The United States has reiterated its willingness to impose sanctions on allied nations if they buy Russian weapons systems, a move that could have significant implications for countries in the Middle East.
US Secretary of State Antony Blinken recently warned Turkey against ordering a second batch of sophisticated long-range Russian S-400 air defence missile systems.
“It’s very important going forward that Turkey, and for that matter all US allies and partners, avoid future purchases of Russian weaponry, including additional S-400s,” Blinken said last month.
“Any significant transactions with Russian defence entities, again, could be subject to the law, to CAATSA, and that’s separate from and in addition to the sanctions that have already been imposed,” he added.
The Countering America’s Adversaries Through Sanctions Act, or CAATSA, is a US federal law introduced in 2017 that obliges the US to impose sanctions on any person that makes a “significant transaction” with Russia’s defence sector. For purchasing, taking delivery of, and testing the S-400, in the face of US warnings, Turkey had CAATSA sanctions slapped on its Presidency of Defence Industries (SSB) agency in December 2020.
Blinken’s warning served as a reminder that Ankara, a US ally and fellow Nato alliance member, could face additional sanctions if it acquires more S-400s. It was also a statement aimed at reminding Middle East allies that Washington would not remain silent if they turn towards Moscow for arms.
“Turkey is now under US CAATSA sanctions for purchasing Russian S-400s, and there is a possibility that such sanctions will be applied to other Middle Eastern states,” Mark Katz, a nonresident Senior Fellow at the Atlantic Council and professor at the Schar School of Policy and Government at George Mason University, told Middle East Eye.
“Moscow, of course, would be very happy to see the US do so, for that would mean more deteriorating relations between the US and its traditional Middle Eastern allies for Russia to take advantage of,” he added.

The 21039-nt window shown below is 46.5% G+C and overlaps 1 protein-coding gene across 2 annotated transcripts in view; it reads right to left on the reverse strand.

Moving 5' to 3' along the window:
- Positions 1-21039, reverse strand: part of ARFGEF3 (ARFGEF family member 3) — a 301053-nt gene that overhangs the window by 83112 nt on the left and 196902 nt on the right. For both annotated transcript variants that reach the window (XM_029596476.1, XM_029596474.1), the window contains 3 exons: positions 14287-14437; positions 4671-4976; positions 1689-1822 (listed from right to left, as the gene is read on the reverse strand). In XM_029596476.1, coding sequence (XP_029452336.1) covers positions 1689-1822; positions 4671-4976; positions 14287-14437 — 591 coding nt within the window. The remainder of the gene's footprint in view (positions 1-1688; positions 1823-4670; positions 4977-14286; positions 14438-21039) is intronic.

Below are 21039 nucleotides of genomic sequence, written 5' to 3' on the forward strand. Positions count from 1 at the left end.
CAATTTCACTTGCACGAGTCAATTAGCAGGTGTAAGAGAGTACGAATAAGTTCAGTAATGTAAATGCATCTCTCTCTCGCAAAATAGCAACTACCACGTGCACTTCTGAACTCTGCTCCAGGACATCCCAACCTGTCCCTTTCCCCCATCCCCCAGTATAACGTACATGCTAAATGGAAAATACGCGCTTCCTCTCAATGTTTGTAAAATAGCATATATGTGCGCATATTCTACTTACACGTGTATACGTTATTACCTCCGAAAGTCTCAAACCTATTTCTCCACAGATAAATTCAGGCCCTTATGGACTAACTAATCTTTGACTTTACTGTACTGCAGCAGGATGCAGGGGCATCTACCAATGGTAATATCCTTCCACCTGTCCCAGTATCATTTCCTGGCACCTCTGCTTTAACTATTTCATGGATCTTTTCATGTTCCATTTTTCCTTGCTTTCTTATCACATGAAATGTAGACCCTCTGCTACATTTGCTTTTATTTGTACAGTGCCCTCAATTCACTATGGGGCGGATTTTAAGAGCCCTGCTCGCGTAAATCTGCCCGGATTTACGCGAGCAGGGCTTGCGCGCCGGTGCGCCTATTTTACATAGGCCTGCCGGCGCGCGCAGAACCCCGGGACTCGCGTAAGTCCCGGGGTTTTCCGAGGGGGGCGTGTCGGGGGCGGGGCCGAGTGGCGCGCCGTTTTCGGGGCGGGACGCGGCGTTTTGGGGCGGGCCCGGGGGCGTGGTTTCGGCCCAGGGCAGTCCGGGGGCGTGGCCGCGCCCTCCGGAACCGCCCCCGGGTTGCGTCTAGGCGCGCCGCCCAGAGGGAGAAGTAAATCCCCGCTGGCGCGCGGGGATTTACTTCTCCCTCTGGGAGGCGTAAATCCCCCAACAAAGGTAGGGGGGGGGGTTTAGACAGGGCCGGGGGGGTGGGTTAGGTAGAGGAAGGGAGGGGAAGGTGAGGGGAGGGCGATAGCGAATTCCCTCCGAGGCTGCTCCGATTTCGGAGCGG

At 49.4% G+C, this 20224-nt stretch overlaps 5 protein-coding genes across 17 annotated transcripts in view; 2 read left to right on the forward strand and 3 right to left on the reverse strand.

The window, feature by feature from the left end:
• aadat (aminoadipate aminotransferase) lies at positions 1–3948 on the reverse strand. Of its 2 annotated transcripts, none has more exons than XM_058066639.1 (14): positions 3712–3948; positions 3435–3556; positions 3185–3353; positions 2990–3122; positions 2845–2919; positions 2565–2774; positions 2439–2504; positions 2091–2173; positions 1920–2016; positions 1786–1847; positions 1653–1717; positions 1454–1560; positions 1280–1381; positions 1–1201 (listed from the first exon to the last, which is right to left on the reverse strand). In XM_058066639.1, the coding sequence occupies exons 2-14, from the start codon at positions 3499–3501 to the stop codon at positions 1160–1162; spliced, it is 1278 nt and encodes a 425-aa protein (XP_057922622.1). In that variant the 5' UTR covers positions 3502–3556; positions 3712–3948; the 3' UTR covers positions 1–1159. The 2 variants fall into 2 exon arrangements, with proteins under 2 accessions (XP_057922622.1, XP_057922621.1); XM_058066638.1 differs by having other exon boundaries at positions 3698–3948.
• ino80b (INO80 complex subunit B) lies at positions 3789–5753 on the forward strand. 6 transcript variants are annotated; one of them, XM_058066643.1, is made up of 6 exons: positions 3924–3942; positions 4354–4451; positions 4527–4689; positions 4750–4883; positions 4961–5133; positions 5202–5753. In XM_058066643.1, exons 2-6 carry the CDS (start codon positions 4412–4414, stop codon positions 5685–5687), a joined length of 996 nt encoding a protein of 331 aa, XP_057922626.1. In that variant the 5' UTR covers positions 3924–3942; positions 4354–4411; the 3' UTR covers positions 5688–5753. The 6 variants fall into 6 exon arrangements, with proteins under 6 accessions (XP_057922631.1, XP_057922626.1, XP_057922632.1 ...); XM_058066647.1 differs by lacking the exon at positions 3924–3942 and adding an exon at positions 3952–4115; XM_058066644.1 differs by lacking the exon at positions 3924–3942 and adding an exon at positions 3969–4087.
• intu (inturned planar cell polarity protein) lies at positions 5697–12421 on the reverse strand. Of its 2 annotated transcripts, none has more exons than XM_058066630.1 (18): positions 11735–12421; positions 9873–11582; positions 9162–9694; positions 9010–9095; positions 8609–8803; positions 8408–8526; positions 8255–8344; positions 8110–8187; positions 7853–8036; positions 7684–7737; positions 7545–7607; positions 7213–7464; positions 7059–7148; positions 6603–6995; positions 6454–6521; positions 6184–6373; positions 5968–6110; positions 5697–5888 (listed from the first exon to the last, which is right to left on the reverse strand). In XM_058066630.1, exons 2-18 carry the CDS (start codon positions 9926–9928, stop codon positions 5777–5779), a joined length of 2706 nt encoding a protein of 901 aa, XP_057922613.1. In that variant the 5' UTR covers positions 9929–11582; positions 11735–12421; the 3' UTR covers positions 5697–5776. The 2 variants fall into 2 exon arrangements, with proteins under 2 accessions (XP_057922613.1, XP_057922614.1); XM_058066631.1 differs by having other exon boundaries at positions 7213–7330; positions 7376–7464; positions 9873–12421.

Despite similar warnings about the prospect of triggering CAATSA sanctions, Egypt recently pushed ahead with a $2bn deal for 24 advanced Su-35 Flanker-E fighter jets from Russia. It has already taken delivery of at least five of them.
Over the past decade, Cairo also bought several high-end Russian weapons systems, the largest procurement of arms it has made from Moscow since the 1970s.
Washington, however, seems less concerned by Egypt’s Su-35 procurement than Turkey’s procurement of S-400s.
Nicholas Heras, programme head for State Resilience and Fragility at the Newlines Institute for Strategy and Policy, believes this is because of the specific capabilities of the S-400.
“The United States is mostly concerned over the S-400s because that anti-air system has capabilities that could compromise US-made, next-generation fighter aircraft, especially the F-35s,” Heras told Middle East Eye.
Turkey was suspended from the fifth-generation F-35 Joint Strike Fighter programme and had its order for a fleet of the stealth jets cancelled the moment it began taking delivery of its first S-400 components in July 2019.
One reason the US opposed Ankara’s S-400 purchase, aside from inter-operability issues, was over concerns that the system could allow Russia to gather sensitive data about F-35 jets.
Heras pointed out that these air defences “often come with a backdoor for Russian technicians to assess data taken from S-400 systems; that could be an intelligence bonanza for the Russians on advanced US systems”.